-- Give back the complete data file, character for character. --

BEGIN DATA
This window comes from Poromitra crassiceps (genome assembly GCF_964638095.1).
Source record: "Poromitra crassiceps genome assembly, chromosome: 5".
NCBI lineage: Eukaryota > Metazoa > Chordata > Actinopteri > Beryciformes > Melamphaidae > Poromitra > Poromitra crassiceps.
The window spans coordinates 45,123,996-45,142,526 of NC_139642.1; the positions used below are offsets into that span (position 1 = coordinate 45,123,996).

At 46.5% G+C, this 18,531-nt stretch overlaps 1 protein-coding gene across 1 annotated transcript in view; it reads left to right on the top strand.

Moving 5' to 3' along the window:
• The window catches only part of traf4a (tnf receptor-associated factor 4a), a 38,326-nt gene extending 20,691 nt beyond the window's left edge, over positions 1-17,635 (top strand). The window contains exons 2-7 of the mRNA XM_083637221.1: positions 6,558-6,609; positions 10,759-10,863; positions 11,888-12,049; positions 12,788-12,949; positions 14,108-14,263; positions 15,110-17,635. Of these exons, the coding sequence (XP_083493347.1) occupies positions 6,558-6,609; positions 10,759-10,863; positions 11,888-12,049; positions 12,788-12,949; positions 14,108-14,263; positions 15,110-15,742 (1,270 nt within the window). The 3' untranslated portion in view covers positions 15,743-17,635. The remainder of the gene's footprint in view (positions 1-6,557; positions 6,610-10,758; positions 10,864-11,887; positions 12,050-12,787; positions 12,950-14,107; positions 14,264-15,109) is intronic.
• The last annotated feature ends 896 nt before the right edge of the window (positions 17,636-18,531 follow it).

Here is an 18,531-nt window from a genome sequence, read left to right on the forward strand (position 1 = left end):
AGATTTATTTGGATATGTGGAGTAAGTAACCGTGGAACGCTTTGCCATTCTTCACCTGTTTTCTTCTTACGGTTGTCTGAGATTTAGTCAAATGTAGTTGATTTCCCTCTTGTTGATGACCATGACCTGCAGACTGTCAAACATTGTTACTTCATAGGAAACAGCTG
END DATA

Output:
This window comes from Poromitra crassiceps (genome assembly GCF_964638095.1).
Source record: "Poromitra crassiceps genome assembly, chromosome: 5".
NCBI lineage: Eukaryota > Metazoa > Chordata > Actinopteri > Beryciformes > Melamphaidae > Poromitra > Poromitra crassiceps.
The window spans coordinates 45,123,996-45,142,526 of NC_139642.1; the positions used below are offsets into that span (position 1 = coordinate 45,123,996).

At 46.5% G+C, this 18,531-nt stretch overlaps 1 protein-coding gene across 1 annotated transcript in view; it reads left to right on the top strand.

Moving 5' to 3' along the window:
• The window catches only part of traf4a (tnf receptor-associated factor 4a), a 38,326-nt gene extending 20,691 nt beyond the window's left edge, over positions 1-17,635 (top strand). The window contains exons 2-7 of the mRNA XM_083637221.1: positions 6,558-6,609; positions 10,759-10,863; positions 11,888-12,049; positions 12,788-12,949; positions 14,108-14,263; positions 15,110-17,635. Of these exons, the coding sequence (XP_083493347.1) occupies positions 6,558-6,609; positions 10,759-10,863; positions 11,888-12,049; positions 12,788-12,949; positions 14,108-14,263; positions 15,110-15,742 (1,270 nt within the window). The 3' untranslated portion in view covers positions 15,743-17,635. The remainder of the gene's footprint in view (positions 1-6,557; positions 6,610-10,758; positions 10,864-11,887; positions 12,050-12,787; positions 12,950-14,107; positions 14,264-15,109) is intronic.
• The last annotated feature ends 896 nt before the right edge of the window (positions 17,636-18,531 follow it).

Here is an 18,531-nt window from a genome sequence, read left to right on the forward strand (position 1 = left end):
AGATTTATTTGGATATGTGGAGTAAGTAACCGTGGAACGCTTTGCCATTCTTCACCTGTTTTCTTCTTACGGTTGTCTGAGATTTAGTCAAATGTAGTTGATTTCCCTCTTGTTGATGACCATGACCTGCAGACTGTCAAACATTGTTACTTCATAGGAAACAGCTG